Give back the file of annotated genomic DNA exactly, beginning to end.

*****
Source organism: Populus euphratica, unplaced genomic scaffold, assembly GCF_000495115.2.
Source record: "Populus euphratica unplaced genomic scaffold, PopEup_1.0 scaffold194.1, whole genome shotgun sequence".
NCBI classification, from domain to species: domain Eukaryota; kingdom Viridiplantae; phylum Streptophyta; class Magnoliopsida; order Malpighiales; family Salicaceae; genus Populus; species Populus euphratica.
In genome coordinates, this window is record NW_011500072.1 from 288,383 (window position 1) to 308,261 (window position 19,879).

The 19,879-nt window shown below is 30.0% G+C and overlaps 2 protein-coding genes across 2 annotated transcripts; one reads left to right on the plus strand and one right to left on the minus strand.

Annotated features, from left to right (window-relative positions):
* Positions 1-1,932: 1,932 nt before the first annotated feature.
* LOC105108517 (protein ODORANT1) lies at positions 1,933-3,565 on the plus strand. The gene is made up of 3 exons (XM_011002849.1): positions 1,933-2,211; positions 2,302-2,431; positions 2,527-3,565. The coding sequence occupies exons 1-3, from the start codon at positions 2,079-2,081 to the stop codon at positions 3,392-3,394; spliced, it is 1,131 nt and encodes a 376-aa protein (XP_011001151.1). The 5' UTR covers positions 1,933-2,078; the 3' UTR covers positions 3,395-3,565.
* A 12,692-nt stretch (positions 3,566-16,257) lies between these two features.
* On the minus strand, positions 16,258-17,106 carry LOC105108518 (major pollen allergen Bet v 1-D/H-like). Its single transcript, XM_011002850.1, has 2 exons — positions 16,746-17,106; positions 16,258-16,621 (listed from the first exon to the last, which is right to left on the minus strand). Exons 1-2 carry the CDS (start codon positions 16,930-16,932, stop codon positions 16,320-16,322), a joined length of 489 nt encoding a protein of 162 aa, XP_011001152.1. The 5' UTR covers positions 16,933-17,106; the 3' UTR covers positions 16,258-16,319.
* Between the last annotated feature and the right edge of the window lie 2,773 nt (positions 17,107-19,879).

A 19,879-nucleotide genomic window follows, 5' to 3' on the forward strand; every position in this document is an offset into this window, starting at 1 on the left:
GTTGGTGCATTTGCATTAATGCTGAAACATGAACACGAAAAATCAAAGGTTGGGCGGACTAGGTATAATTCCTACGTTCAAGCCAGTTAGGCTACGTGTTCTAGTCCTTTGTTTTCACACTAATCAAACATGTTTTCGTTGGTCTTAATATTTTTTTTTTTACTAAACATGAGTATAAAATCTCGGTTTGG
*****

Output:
Source organism: Populus euphratica, unplaced genomic scaffold, assembly GCF_000495115.2.
Source record: "Populus euphratica unplaced genomic scaffold, PopEup_1.0 scaffold194.1, whole genome shotgun sequence".
NCBI classification, from domain to species: domain Eukaryota; kingdom Viridiplantae; phylum Streptophyta; class Magnoliopsida; order Malpighiales; family Salicaceae; genus Populus; species Populus euphratica.
In genome coordinates, this window is record NW_011500072.1 from 288,383 (window position 1) to 308,261 (window position 19,879).

The 19,879-nt window shown below is 30.0% G+C and overlaps 2 protein-coding genes across 2 annotated transcripts; one reads left to right on the plus strand and one right to left on the minus strand.

Annotated features, from left to right (window-relative positions):
* Positions 1-1,932: 1,932 nt before the first annotated feature.
* LOC105108517 (protein ODORANT1) lies at positions 1,933-3,565 on the plus strand. The gene is made up of 3 exons (XM_011002849.1): positions 1,933-2,211; positions 2,302-2,431; positions 2,527-3,565. The coding sequence occupies exons 1-3, from the start codon at positions 2,079-2,081 to the stop codon at positions 3,392-3,394; spliced, it is 1,131 nt and encodes a 376-aa protein (XP_011001151.1). The 5' UTR covers positions 1,933-2,078; the 3' UTR covers positions 3,395-3,565.
* A 12,692-nt stretch (positions 3,566-16,257) lies between these two features.
* On the minus strand, positions 16,258-17,106 carry LOC105108518 (major pollen allergen Bet v 1-D/H-like). Its single transcript, XM_011002850.1, has 2 exons — positions 16,746-17,106; positions 16,258-16,621 (listed from the first exon to the last, which is right to left on the minus strand). Exons 1-2 carry the CDS (start codon positions 16,930-16,932, stop codon positions 16,320-16,322), a joined length of 489 nt encoding a protein of 162 aa, XP_011001152.1. The 5' UTR covers positions 16,933-17,106; the 3' UTR covers positions 16,258-16,319.
* Between the last annotated feature and the right edge of the window lie 2,773 nt (positions 17,107-19,879).

A 19,879-nucleotide genomic window follows, 5' to 3' on the forward strand; every position in this document is an offset into this window, starting at 1 on the left:
GTTGGTGCATTTGCATTAATGCTGAAACATGAACACGAAAAATCAAAGGTTGGGCGGACTAGGTATAATTCCTACGTTCAAGCCAGTTAGGCTACGTGTTCTAGTCCTTTGTTTTCACACTAATCAAACATGTTTTCGTTGGTCTTAATATTTTTTTTTTTACTAAACATGAGTATAAAATCTCGGTTTGG